In the coming years, the U.S. is going to develop medical partnerships and play a larger role in the geographically dispersed Asia-Pacific region. DOD will need to strengthen its military presence by training allies and provide humanitarian assistance where needed.
From the military medical perspective, this means a need to provide care and medical services to service members and beneficiaries in the region. At the same time, DOD will need to sustain military medical humanitarian assistance capabilities and also integrate and advance technology across the region.
“We need to reorganize and integrate across the services to deliver excellent care wherever and however it may be needed”, said Dr. Jonathan Woodson, Assistant Secretary of Defense for Health Affairs.
Several months ago, Woodson visited the Pacific region to meet with senior line and medical leaders. The trip included stops in Hawaii, Guam, South Korea, Singapore, and Japan. Discussions took place on how to meet the challenge of providing care in spite of the sweeping geographic distances between military medical facilities in the region.
According to Woodson, “We have to help alleviate the geographic challenge by using telehealth technology to advance and set a standard for care in the region. Telemedicine is allowing healthcare providers to deliver clinical care and provide emergency assistance plus additional medical services to remote locations that might otherwise not have access to specialized and full spectrum care.”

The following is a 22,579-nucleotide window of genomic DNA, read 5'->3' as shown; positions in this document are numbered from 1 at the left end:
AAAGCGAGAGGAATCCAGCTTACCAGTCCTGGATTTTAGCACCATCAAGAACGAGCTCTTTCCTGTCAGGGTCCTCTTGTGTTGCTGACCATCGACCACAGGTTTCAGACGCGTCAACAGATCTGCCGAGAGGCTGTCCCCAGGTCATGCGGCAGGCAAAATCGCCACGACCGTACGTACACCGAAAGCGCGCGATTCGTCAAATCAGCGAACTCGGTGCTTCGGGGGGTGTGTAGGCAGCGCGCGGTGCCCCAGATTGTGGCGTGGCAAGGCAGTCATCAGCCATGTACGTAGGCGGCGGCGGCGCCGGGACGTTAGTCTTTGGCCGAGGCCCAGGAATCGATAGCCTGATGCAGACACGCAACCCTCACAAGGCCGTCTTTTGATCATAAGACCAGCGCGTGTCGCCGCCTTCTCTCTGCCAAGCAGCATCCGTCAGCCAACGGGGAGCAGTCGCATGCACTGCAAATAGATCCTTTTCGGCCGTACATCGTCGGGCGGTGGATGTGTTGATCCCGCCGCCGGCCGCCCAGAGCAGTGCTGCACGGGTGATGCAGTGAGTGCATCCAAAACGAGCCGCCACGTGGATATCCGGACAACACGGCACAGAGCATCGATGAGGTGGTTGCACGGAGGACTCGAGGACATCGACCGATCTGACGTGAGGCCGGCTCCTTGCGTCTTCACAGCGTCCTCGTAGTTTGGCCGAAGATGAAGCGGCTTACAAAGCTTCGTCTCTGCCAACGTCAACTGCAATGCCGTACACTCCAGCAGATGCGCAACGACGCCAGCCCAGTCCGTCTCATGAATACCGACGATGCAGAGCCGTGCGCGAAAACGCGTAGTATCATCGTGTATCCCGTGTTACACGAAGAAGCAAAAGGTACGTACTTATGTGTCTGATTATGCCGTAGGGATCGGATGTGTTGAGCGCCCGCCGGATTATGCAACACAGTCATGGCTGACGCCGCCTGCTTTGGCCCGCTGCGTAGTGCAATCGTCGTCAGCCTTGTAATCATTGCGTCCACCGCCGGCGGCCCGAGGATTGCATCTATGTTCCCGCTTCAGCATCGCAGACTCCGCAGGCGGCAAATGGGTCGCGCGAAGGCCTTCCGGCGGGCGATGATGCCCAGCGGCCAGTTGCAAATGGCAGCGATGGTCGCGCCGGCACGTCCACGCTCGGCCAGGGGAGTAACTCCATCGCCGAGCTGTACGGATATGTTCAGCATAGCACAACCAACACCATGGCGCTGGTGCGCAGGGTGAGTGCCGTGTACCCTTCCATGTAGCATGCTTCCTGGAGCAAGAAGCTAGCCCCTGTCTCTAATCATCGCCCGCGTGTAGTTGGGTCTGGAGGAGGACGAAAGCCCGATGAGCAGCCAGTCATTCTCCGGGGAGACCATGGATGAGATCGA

Woodson continued to say, “The medical profession in each of these countries in the Pacific can be slightly different so it is important to partner with host nations. All in all, it is going well, but we need to look at the pressures of what’s happening with private medical systems in these areas and make sure that we have plans in place so that there are no vulnerabilities in the care provided to beneficiaries.”
Another priority in the region is to provide humanitarian aid. DOD conducts a number of regular humanitarian missions, such as the Pacific Partnership which is the largest annual humanitarian and civic assistance mission in the region.
During the 2012 Pacific Partnership mission, personnel aboard the hospital ship USNS Mercy provided medical and dental care to more than 49,000 people and assisted in refurbishing health clinics and delivering medical supplies. The annual mission which is rotated yearly between the Mercy and the USNS Comfort partners with nations in the region and works with a variety of non-governmental organizations.